When we reached Rotterdam I was determined to get our EuRail pass validated, so I left Scott below by the platform and headed upstairs to the ticket office. When I asked to have my ticket validated, the clerk hesitated and I was sure he was going to question how I got to Rotterdam. But he took my ticket and told me he had to show it to another clerk. After a short discussion he came back to his desk, stamped my Pass and that was that. We were legal and on our way.
We arrived in Leiden an hour late due to our train evacuation in Paris. At Rotterdam station we tried to call Cor to let him know of our delay, but we couldn’t reach him on his cell. After a few tries, Scott called his home and spoke to his son, Aris. Cor was at the Lieden station, but if we hadn’t arrived on that train he would have gone home. Thank goodness we caught the correct train out of Rotterdam. We first met Cor Dees three years ago at Mid-Ohio Vintage Motorcycle Days. He had come to the States with Piero Laverda for the Laverda Rally at Mid-Ohio. That had been a great trip for Scott and I with stops on the Bourbon Trail in Kentucky on the way up to Ohio. We spent time with Cor again last year Laverda’s 60th Anniversary Celebration in Breganze, Italy where we also got to meet his two sons, Mels and Aris and his wife, Angeline. I have always enjoyed spending time with Cor as he is a very energetic and enthusiastic man. He also has a vast knowledge of Laverda’s and was one of the main reasons we were heading to Holland as he has the Laverda Museum in Lisse. Holland is incredibly lovely-green and fresh and clean. The air smells wonderful and while we visited it was moist (not humid though because of the mild temps) with canals running through the Eastern part we were visiting. Cor’s home sits on the banks of a small lake and I mean this literally. The water line is a few feet from the edge of his driveway. But one side of the lake is only inches deep. I saw a flock of water birds land on the lake...and then walk around on the surface. It was funny to see. His property is, if I remember correctly, about 2 meters below sea level (about 6 feet). This concept concerned me and I questioned Cor about it. He explained that much of Holland is below sea level and an intricate system of canals and pumps keep the water level low and constantly pump water out into the North Sea. The canals are all fresh water, which seems amazing to me considering that they are lower than the salt water North Sea. Engineers (and city fathers) from New Orleans have traveled to The Netherlands to study how the system works. The part of Holland where Cor & his family live is a prime flower growing area. We did not arrive in the midst of the growing season, but there were still fields of flowers everywhere.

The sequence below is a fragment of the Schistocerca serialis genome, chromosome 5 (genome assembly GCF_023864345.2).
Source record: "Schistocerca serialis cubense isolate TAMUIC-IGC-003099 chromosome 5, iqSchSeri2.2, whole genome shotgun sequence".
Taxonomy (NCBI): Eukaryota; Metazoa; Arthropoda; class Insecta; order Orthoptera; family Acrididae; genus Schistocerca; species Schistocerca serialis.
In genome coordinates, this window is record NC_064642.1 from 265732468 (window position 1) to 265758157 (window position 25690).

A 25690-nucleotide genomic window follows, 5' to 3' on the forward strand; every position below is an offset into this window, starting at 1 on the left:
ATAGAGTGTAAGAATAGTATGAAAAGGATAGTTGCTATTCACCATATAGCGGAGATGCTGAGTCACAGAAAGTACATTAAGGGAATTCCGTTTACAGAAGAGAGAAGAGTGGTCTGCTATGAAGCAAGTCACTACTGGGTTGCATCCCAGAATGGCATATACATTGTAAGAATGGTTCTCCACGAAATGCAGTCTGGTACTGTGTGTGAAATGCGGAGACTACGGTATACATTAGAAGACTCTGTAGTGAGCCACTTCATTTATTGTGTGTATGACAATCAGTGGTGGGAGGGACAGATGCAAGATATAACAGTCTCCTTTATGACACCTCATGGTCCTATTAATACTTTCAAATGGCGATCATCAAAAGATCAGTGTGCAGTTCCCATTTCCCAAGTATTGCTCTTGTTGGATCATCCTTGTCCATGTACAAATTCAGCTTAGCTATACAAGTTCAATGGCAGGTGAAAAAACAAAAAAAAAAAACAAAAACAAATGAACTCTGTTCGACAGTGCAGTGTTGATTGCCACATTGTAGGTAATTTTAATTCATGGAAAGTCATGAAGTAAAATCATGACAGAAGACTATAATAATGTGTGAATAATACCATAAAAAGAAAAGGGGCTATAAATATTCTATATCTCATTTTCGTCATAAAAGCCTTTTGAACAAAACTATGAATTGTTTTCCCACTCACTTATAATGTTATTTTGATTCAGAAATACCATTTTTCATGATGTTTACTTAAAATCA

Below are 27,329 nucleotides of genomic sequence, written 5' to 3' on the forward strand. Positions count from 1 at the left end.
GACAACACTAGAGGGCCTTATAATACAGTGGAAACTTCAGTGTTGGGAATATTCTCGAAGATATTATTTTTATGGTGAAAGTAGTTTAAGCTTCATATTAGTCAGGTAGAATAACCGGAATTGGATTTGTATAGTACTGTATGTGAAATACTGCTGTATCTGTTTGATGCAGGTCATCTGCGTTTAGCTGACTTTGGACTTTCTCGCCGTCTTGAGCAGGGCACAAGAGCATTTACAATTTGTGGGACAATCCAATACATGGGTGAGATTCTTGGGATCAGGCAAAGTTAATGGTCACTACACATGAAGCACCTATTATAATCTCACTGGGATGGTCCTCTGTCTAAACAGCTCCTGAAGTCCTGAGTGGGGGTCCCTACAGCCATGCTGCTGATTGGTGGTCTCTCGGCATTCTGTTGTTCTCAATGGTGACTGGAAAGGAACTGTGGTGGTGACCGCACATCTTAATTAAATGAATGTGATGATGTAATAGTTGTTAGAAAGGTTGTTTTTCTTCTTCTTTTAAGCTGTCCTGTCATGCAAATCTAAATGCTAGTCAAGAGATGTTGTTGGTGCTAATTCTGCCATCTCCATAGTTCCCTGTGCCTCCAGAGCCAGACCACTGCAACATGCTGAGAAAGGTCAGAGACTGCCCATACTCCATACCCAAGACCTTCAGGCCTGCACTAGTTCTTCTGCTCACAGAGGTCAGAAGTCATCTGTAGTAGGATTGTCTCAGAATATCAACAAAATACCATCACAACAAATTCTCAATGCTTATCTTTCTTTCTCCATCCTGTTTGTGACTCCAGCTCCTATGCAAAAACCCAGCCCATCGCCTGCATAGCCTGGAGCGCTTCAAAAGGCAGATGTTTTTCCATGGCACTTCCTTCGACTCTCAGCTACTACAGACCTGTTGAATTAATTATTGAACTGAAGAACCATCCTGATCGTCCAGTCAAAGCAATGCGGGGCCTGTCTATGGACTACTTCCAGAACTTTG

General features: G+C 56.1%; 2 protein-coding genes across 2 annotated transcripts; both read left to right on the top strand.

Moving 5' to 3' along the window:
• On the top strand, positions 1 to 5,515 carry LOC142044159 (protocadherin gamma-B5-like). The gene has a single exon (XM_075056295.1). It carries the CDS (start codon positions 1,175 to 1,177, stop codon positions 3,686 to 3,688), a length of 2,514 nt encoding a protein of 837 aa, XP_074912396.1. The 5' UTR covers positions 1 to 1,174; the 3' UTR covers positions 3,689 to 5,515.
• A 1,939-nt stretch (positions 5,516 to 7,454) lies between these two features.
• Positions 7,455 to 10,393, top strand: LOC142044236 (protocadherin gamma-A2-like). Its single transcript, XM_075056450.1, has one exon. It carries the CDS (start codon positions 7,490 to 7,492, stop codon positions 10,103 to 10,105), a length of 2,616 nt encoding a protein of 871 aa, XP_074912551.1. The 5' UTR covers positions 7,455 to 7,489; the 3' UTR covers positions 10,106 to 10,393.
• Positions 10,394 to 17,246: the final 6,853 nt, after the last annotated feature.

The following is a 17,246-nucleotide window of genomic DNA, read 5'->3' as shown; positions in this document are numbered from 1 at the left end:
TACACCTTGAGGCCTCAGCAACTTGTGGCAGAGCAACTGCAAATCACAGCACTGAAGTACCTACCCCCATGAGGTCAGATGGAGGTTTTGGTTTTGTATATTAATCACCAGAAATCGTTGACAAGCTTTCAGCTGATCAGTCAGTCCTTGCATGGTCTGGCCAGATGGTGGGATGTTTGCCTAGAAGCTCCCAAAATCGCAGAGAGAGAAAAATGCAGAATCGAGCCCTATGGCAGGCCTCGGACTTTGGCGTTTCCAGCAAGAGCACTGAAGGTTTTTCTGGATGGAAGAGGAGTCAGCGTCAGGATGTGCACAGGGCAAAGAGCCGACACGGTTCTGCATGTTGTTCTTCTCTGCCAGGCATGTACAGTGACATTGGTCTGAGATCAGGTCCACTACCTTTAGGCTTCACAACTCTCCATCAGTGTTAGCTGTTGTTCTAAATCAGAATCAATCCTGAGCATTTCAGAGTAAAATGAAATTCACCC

The very first motorized bus. I thought it was interesting that, after we were told to watch for pickpockets on the train outside Brussels, we saw this sign inside this bus from 1910:
I guess some things never change!
Winston Churchill's car. The ashtray in the back seat was huge to accomodate his fat cigars!
The ceiling of the ground floor entrance! Stunning!
Cor Dees of Lisse, Holland.
I am so sorry I didn't get a picture of the whole family!